Instructions and example scripts to operate minutely-updated Mapnik can be found on the Minutely Mapnik page.

Using Osmosis

More details can be found in the read change interval section of the Osmosis documentation. Briefly, this is the way it works:

osmosis --rrii workingDirectory=.

This will initialise the current directory as a replication workspace, creating a configuration.txt file. By default, this is initialised to minutely diffs, so if you want hourly you should edit the file so that it references the hourly replication diffs URL. For simplicity the rest of this will assume you want minutely diffs, but simply replace minute with hour to use the hourly diffs. Download a state file:


This will be the most recent state file, which may not be suitable for your needs. To reset it to an earlier state all you need to change is the sequenceNumber entry. To find the appropriate sequence number by timestamp you can either look through the diff files (the file timestamp is almost always the same as the timestamp in the file), or use Peter Körner's tool.

Unfortunately, it is not guaranteed that minutely replication files are published every minute, so you cannot rely on simple arithmetic to get the desired replication diff.

Now that Osmosis is set-up, whenever you need diffs you can run:

osmosis --rri workingDirectory=. --wxc foo.osc.gz

This will put all the changes between the previous sequence number and the most up-to-date into the file foo.osc.gz, and there is a parameter in configuration.txt to control the maximum time range of diffs to download and combine at once (defaults to 1 hour).

Using osmupdate

There is a detailed description at osmupdate Wiki page. You also can consult the help page of the program (option --help). Here is a short example how to create a planet change file for the time range between November 1, 2011, 21:59 (UTC) and today:

./osmupdate 2011-11-01T21:59:00Z cumulated_changefile.osc.gz

To update an OSM data file you can use this command:

./osmupdate old_file.pbf new_file.pbf

The program will first determine the age of the old file. This is usually done by reading the file's header. If the header does not contain a file timestamp, the whole file will be scanned to get the latest object timestamp. The new file will be created with a file timestamp so that the (automatic) scanning may be needed only for the first time you update this file. Because of this you do not need to download or edit any state files manually.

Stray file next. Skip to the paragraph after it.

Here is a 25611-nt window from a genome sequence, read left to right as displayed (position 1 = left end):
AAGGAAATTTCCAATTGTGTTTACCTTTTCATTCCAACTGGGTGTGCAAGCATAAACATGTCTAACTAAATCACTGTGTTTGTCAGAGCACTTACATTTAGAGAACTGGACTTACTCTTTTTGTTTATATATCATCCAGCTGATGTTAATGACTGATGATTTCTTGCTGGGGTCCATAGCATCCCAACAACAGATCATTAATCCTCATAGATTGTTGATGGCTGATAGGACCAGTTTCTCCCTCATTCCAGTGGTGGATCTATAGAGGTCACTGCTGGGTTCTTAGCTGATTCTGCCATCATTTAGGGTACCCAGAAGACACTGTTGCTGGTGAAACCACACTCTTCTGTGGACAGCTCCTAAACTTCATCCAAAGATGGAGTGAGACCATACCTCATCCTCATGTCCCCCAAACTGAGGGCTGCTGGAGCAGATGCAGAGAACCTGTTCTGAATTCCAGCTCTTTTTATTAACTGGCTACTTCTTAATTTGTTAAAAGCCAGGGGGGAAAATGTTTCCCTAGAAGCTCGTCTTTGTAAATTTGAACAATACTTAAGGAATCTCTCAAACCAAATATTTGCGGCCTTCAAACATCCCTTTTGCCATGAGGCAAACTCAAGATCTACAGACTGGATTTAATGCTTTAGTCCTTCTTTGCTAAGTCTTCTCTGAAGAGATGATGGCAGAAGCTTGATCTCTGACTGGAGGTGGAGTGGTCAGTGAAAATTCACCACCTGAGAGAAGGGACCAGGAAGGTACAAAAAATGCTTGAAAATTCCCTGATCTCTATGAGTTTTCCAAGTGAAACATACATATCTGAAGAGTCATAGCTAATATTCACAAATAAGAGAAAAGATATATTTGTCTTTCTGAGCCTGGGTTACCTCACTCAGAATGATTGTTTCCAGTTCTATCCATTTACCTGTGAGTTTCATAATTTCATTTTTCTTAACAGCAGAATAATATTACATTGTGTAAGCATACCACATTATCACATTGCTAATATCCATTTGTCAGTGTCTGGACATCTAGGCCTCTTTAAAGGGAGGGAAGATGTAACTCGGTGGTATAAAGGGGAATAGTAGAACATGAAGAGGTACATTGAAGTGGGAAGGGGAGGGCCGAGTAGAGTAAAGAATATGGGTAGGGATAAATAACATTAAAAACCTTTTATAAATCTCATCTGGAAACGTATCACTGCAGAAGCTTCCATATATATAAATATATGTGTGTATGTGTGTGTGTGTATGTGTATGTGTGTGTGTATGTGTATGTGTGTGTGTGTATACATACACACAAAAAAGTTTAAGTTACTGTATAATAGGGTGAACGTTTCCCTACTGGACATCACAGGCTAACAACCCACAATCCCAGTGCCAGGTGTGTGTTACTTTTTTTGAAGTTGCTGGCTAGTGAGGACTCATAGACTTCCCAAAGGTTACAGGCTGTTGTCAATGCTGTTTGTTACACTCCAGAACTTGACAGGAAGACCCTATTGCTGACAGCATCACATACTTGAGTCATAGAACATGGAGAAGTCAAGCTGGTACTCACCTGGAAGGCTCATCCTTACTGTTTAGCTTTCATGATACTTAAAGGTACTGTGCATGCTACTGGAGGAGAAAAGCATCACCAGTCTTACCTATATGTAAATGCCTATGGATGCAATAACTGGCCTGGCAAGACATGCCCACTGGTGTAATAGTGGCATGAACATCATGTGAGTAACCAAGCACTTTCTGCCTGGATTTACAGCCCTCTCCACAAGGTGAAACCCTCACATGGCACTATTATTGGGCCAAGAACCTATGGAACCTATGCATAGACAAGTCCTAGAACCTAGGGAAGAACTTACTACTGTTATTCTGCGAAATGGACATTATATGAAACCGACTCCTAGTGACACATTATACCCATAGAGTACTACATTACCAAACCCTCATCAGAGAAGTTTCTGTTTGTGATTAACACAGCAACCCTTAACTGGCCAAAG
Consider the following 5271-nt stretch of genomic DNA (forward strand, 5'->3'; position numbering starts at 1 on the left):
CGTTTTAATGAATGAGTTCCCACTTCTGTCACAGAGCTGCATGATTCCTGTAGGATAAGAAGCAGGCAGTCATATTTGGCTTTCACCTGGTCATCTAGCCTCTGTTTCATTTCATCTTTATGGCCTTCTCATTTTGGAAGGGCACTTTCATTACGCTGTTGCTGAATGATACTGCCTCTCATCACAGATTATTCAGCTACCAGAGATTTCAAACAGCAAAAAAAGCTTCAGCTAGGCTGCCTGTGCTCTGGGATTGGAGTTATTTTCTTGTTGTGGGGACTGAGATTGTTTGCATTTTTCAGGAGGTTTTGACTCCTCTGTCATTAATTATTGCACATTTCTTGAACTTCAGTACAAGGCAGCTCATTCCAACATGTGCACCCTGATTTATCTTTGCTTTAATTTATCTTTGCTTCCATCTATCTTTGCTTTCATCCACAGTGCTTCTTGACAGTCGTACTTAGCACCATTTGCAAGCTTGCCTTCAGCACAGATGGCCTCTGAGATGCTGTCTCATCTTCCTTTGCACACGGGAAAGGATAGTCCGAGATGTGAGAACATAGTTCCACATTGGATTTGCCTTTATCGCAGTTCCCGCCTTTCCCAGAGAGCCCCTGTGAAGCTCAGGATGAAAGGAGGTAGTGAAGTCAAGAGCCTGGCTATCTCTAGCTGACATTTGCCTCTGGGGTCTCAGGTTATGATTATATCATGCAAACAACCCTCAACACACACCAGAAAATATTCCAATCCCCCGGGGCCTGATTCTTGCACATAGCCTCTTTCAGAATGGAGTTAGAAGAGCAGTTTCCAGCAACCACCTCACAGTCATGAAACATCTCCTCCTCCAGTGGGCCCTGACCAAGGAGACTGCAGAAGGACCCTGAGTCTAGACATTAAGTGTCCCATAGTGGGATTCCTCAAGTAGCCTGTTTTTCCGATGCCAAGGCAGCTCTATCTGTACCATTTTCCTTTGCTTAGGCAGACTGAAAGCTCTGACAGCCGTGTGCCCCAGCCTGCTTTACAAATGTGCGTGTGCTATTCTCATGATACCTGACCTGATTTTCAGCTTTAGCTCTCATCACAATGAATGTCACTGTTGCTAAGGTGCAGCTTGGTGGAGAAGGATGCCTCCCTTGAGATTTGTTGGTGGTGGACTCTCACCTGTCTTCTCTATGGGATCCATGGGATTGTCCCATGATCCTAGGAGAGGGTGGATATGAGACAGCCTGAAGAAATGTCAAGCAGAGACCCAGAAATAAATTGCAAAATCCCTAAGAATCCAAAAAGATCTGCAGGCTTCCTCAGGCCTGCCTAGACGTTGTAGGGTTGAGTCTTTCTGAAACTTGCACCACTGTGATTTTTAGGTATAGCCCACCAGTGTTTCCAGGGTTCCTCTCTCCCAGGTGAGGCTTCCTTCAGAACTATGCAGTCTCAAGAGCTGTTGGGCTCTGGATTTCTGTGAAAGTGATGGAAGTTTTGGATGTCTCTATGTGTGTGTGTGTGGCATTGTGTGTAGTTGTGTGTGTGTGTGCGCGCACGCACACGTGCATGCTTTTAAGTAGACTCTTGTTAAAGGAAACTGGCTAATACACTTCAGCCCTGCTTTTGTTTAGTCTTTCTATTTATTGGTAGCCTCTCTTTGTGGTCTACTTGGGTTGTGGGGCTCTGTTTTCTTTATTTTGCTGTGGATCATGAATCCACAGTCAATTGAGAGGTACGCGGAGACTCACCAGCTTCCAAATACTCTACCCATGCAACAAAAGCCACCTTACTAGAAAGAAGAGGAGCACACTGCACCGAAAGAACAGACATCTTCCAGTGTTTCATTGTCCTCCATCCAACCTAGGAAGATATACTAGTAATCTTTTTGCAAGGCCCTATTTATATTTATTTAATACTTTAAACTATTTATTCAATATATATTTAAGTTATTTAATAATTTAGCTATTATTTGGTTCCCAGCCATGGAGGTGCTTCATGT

Retrieving a File's Timestamp

Sooner or later you will detect an OSM file on your local disk drive and try to find out of which date the stored OSM data are. If you are lucky, the file name will contain date and time. If not, you may want to try to read the files's timestamp or to analyze the file's contents to find the latest recorded dataset timestamp. Other than inspecting an XML file header manually, the program osmconvert can help you getting the required information. For example:

./osmconvert file_with_timestamp.osm.pbf --out-timestamp
./osmconvert file_without_timestamp.o5m --out-timestamp
(invalid timestamp)
./osmconvert germany.osm.pbf --out-statistics

timestamp min: 2005-07-05T02:14:17Z
timestamp max: 2011-07-31T19:59:46Z
lon min: -20.0712330
lon max: 21.1441799
lat min: 47.0830289
lat max: 59.9982830
nodes: 78138447
ways: 11342322
relations: 176024
node id min: 1
node id max: 1380816490
way id min: 92
way id max: 123952798
relation id min: 159
relation id max: 1693098

I'm nearly sure, Osmosis is able to perform these tasks too. Please, someone who has more experience with Osmosis, complete this description. Thanks!

Regionally limited diffs

Processing planet diffs is often an high server ressources consuming process while not everyone needs world coverage.

See Also

OSM file formats#File formats for diffs